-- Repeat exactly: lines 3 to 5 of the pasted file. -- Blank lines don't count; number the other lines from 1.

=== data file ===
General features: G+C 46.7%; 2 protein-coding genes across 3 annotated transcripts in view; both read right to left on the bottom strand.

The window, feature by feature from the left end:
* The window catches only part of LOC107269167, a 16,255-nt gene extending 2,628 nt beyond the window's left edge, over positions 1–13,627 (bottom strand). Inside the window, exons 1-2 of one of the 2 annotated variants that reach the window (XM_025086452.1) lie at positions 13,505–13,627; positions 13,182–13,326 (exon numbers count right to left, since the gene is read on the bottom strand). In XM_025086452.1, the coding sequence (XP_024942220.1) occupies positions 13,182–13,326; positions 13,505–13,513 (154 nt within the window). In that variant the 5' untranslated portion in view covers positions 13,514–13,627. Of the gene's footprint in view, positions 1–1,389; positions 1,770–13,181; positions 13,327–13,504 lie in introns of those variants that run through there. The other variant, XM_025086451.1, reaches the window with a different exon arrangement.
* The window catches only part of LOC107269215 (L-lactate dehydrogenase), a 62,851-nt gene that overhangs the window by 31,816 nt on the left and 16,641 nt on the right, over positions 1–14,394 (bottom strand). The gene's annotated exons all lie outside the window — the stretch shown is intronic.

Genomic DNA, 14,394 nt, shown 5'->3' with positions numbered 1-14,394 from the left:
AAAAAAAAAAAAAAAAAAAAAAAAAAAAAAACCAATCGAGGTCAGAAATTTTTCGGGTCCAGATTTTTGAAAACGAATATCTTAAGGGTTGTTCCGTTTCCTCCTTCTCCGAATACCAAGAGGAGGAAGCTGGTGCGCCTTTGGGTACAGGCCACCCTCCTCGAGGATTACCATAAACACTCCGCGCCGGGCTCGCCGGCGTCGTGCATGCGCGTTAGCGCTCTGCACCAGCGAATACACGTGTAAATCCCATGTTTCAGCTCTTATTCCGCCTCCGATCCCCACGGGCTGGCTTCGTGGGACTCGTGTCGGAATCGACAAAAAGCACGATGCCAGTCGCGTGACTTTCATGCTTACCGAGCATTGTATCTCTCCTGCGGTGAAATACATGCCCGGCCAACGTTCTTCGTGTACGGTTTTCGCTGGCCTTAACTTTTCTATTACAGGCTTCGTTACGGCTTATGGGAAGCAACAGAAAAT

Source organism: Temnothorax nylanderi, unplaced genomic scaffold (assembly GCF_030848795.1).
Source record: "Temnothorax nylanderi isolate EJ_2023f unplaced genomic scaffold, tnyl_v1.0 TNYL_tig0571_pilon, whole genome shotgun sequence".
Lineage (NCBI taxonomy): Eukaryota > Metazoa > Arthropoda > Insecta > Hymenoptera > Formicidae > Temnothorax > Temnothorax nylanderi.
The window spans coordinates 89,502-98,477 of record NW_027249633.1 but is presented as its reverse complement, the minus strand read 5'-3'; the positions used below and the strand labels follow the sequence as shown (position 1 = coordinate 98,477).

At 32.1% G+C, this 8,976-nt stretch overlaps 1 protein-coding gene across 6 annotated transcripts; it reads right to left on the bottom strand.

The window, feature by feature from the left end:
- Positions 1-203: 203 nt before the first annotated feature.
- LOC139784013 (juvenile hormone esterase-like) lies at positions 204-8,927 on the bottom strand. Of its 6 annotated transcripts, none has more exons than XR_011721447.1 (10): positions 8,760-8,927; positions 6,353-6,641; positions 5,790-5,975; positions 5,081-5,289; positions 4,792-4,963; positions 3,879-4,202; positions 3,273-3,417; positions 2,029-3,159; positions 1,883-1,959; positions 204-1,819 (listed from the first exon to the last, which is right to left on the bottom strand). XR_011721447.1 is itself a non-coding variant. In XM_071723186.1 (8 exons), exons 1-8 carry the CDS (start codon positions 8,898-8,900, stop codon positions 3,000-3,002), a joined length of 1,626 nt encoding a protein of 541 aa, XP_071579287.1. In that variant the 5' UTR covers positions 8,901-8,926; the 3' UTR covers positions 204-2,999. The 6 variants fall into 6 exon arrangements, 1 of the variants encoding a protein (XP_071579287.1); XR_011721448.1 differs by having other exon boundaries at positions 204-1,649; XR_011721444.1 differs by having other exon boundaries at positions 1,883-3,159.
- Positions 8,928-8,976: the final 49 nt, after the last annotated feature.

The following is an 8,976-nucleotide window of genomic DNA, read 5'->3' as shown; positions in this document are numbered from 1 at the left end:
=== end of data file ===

* The window catches only part of LOC107269167, a 16,255-nt gene extending 2,628 nt beyond the window's left edge, over positions 1–13,627 (bottom strand). Inside the window, exons 1-2 of one of the 2 annotated variants that reach the window (XM_025086452.1) lie at positions 13,505–13,627; positions 13,182–13,326 (exon numbers count right to left, since the gene is read on the bottom strand). In XM_025086452.1, the coding sequence (XP_024942220.1) occupies positions 13,182–13,326; positions 13,505–13,513 (154 nt within the window). In that variant the 5' untranslated portion in view covers positions 13,514–13,627. Of the gene's footprint in view, positions 1–1,389; positions 1,770–13,181; positions 13,327–13,504 lie in introns of those variants that run through there. The other variant, XM_025086451.1, reaches the window with a different exon arrangement.
* The window catches only part of LOC107269215 (L-lactate dehydrogenase), a 62,851-nt gene that overhangs the window by 31,816 nt on the left and 16,641 nt on the right, over positions 1–14,394 (bottom strand). The gene's annotated exons all lie outside the window — the stretch shown is intronic.

Genomic DNA, 14,394 nt, shown 5'->3' with positions numbered 1-14,394 from the left: